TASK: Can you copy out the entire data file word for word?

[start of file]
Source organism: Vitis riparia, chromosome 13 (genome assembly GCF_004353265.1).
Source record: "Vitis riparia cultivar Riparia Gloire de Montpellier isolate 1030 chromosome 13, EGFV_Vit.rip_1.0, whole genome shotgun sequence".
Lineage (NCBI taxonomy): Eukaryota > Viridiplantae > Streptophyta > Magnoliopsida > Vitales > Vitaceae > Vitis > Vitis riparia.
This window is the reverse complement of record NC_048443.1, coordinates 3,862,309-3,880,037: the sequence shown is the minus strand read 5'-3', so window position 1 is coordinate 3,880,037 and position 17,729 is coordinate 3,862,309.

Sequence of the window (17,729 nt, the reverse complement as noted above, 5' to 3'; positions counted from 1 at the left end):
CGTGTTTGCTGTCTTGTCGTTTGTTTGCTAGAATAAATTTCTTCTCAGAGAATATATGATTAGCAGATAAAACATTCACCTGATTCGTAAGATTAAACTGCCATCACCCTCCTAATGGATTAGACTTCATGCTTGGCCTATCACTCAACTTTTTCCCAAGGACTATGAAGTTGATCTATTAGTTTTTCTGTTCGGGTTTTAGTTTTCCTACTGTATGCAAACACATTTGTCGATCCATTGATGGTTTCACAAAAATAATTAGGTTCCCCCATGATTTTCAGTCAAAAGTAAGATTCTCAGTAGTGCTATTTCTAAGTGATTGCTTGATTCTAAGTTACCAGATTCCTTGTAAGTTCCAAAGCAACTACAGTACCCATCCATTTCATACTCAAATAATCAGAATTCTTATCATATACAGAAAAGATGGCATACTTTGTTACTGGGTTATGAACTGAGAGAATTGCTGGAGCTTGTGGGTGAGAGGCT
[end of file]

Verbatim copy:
Source organism: Vitis riparia, chromosome 13 (genome assembly GCF_004353265.1).
Source record: "Vitis riparia cultivar Riparia Gloire de Montpellier isolate 1030 chromosome 13, EGFV_Vit.rip_1.0, whole genome shotgun sequence".
Lineage (NCBI taxonomy): Eukaryota > Viridiplantae > Streptophyta > Magnoliopsida > Vitales > Vitaceae > Vitis > Vitis riparia.
This window is the reverse complement of record NC_048443.1, coordinates 3,862,309-3,880,037: the sequence shown is the minus strand read 5'-3', so window position 1 is coordinate 3,880,037 and position 17,729 is coordinate 3,862,309.

Sequence of the window (17,729 nt, the reverse complement as noted above, 5' to 3'; positions counted from 1 at the left end):
CGTGTTTGCTGTCTTGTCGTTTGTTTGCTAGAATAAATTTCTTCTCAGAGAATATATGATTAGCAGATAAAACATTCACCTGATTCGTAAGATTAAACTGCCATCACCCTCCTAATGGATTAGACTTCATGCTTGGCCTATCACTCAACTTTTTCCCAAGGACTATGAAGTTGATCTATTAGTTTTTCTGTTCGGGTTTTAGTTTTCCTACTGTATGCAAACACATTTGTCGATCCATTGATGGTTTCACAAAAATAATTAGGTTCCCCCATGATTTTCAGTCAAAAGTAAGATTCTCAGTAGTGCTATTTCTAAGTGATTGCTTGATTCTAAGTTACCAGATTCCTTGTAAGTTCCAAAGCAACTACAGTACCCATCCATTTCATACTCAAATAATCAGAATTCTTATCATATACAGAAAAGATGGCATACTTTGTTACTGGGTTATGAACTGAGAGAATTGCTGGAGCTTGTGGGTGAGAGGCT